If that sounds a lot like parole to you, you're not alone. The New Jersey Supreme Court has held that the state's 2007 Sex Offender Monitoring Act (SOMA) amounts to ex post facto punishment when applied to those who had committed their crimes before the law was enacted.

"SOMA looks like parole, monitors like parole, restricts like parole, serves the general purpose of parole, and is run by the Parole Board," the court explained. "Calling this scheme by another name does not alter its essential nature."

Prosecutor? No need. How about defense counsel? Nah, they can represent themselves.

Meet Judge Louis DiLeo. Back in 2010, in the Linden, New Jersey, municipal court, DiLeo held a "trial" consisting of himself as the judge and prosecutor, the two defendants representing themselves (after denying their request for a public defender), and the police witness, who cross-examined them.

Unsurprisingly, the two convictions were later reversed, Judge DiLeo was reprimanded, and last week, the Third Circuit upheld the district court's holding that he had lost his judicial immunity by going all Judge Dredd on the parties.

If a tree falls in the woods, does it make a sound? And if a person puts child pornography in a shared folder, but no one downloads it, has that person "distributed" child pornography? By a 2-1 margin, the Third Circuit said "no."

David George Husmann was already on supervised release for a child pornography conviction when the probation department was alerted that his computer had accessed pornographic websites. A probation officer visited his house, ultimately seizing four USB flash drives. Husmann also had file-sharing applications installed on his computer. Several of the pornographic files were in a "shared" folder that could be made available to others on the file sharing network.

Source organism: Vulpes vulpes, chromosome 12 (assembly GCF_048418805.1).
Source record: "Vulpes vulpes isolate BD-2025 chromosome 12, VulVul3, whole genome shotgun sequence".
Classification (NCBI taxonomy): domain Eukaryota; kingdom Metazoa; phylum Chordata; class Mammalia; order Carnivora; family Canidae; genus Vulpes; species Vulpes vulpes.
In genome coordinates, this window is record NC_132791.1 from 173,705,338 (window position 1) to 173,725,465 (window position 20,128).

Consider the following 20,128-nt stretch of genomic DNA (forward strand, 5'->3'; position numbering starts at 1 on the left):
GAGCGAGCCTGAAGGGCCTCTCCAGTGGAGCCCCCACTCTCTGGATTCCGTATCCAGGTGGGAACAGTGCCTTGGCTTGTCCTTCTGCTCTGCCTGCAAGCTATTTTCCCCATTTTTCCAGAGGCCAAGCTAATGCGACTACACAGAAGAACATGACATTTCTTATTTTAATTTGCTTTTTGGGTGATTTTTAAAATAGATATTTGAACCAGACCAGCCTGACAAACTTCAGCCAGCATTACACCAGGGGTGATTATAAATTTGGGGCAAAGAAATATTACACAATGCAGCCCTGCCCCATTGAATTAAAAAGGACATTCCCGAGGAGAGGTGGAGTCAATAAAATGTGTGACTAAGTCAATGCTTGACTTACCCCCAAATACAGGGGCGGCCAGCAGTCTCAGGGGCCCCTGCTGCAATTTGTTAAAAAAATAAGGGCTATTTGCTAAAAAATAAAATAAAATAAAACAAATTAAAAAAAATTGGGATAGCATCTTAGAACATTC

The so-called automobile exception to the warrant requirement is like Prince: constantly changing, keeping you guessing, but retaining a certain timeless sex appeal with its intricacies and exceptions. (Is it Gant or is it Belton? Only her hairdresser knows for sure.)

Joseph Donahue was staring down the short end of the automobile exception. Donahue was convicted of fraud in U.S. District Court in Pennsylvania. The court ordered him to surrender at a particular time, but he never appeared. U.S. marshals found him in New Mexico in a Ford Mustang. Marshals took the Mustang, searched it, photographed it, and even X-rayed it -- all without a warrant.

There was a guy, a guy we'll keep anonymous (this case does involve Alcoholics Anonymous, after all) who was an insider at the Philadelphia Consolidated Holding Corporation ("PHLY"). In mid-2008, he had a few relapses, and when he returned to AA, his long-time AA confidant, Timothy McGee, asked about the absences. The insider blurted out that he was stressed about work because PHLY was about to sell at three times its book value: $61.50.

McGee, as you have probably already guessed, went out and bought as much of PHLY's stock as possible, flipping the stock after the acquisition announcement for about $290,000 in profit. The SEC noticed the suspicious transactions, asked him about it, and eventually, McGee was convicted of insider trading and perjury under a misappropriation theory.

McGee challenged his conviction, arguing that AA mentorship falls outside of the "recognized dut[ies]" and relationships that can support such a conviction.